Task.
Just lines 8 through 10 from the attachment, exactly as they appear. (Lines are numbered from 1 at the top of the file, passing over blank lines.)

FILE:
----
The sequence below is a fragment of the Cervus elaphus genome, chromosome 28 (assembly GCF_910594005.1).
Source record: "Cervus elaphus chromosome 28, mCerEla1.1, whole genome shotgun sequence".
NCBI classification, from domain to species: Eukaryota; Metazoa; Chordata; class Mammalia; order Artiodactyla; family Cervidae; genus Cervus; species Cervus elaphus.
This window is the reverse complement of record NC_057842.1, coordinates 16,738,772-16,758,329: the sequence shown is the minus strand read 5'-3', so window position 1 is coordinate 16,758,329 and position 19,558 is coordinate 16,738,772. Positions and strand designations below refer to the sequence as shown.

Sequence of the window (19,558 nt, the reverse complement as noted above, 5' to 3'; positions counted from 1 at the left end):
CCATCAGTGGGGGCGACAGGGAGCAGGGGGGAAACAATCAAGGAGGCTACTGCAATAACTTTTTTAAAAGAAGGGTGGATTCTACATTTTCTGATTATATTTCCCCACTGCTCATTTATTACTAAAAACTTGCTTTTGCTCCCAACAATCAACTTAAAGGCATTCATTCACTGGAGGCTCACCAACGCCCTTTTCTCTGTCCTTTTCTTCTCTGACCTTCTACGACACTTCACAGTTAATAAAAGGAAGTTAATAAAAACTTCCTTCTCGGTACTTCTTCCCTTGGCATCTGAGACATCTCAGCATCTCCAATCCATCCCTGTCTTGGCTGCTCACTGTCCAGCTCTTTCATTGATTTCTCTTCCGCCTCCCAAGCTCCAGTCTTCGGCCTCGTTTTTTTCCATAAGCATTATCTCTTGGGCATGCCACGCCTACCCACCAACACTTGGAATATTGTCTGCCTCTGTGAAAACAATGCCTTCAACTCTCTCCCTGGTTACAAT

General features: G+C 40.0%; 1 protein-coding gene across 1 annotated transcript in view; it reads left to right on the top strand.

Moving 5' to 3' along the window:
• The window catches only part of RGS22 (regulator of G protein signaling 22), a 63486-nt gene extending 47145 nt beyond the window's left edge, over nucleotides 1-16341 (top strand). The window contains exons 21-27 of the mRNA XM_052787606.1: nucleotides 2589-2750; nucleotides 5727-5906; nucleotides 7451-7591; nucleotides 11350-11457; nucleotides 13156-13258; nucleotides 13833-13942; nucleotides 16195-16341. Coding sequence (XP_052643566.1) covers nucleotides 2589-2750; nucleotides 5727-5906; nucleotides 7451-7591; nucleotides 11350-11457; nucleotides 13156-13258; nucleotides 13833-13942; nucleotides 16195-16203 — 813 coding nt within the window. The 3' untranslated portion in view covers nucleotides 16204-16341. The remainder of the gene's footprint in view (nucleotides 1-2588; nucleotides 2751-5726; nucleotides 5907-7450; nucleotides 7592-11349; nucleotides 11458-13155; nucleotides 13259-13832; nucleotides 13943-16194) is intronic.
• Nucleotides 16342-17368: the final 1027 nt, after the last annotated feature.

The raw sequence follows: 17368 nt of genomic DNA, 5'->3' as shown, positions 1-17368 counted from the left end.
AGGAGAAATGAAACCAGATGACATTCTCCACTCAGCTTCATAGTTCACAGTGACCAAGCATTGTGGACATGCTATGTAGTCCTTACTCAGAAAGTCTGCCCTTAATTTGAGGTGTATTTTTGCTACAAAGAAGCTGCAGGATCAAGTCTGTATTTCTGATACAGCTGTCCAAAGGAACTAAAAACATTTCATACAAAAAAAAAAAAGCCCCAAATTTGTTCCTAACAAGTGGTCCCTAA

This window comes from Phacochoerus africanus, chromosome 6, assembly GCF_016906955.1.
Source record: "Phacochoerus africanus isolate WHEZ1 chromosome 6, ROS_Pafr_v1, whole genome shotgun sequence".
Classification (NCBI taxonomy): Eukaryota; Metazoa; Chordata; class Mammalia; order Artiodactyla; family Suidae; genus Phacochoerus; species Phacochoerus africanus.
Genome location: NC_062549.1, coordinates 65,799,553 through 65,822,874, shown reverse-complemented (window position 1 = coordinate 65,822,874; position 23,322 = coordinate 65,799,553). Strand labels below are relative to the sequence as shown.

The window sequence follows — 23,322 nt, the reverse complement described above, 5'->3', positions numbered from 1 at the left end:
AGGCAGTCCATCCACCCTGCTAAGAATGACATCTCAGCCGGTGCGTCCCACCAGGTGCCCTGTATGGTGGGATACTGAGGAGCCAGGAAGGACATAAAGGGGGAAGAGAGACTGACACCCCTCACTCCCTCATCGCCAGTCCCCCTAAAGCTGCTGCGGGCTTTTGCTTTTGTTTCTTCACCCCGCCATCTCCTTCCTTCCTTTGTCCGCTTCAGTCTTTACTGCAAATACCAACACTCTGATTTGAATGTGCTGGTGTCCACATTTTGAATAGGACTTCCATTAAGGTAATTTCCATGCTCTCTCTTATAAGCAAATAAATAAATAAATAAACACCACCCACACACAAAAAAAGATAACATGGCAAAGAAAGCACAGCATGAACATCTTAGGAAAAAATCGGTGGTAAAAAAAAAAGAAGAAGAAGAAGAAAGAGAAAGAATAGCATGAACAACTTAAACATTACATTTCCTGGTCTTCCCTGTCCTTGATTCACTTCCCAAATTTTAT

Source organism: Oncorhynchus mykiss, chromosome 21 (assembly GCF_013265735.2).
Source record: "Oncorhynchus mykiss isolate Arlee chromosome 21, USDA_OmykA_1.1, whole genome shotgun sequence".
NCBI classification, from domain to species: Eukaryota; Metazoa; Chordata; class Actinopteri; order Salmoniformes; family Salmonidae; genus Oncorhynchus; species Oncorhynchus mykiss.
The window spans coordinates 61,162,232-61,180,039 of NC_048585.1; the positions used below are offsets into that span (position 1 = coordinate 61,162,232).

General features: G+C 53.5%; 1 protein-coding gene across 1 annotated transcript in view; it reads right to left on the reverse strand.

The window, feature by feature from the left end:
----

Moving 5' to 3' along the window:
• The window catches only part of RGS22 (regulator of G protein signaling 22), a 63486-nt gene extending 47145 nt beyond the window's left edge, over nucleotides 1-16341 (top strand). The window contains exons 21-27 of the mRNA XM_052787606.1: nucleotides 2589-2750; nucleotides 5727-5906; nucleotides 7451-7591; nucleotides 11350-11457; nucleotides 13156-13258; nucleotides 13833-13942; nucleotides 16195-16341. Coding sequence (XP_052643566.1) covers nucleotides 2589-2750; nucleotides 5727-5906; nucleotides 7451-7591; nucleotides 11350-11457; nucleotides 13156-13258; nucleotides 13833-13942; nucleotides 16195-16203 — 813 coding nt within the window. The 3' untranslated portion in view covers nucleotides 16204-16341. The remainder of the gene's footprint in view (nucleotides 1-2588; nucleotides 2751-5726; nucleotides 5907-7450; nucleotides 7592-11349; nucleotides 11458-13155; nucleotides 13259-13832; nucleotides 13943-16194) is intronic.
• Nucleotides 16342-17368: the final 1027 nt, after the last annotated feature.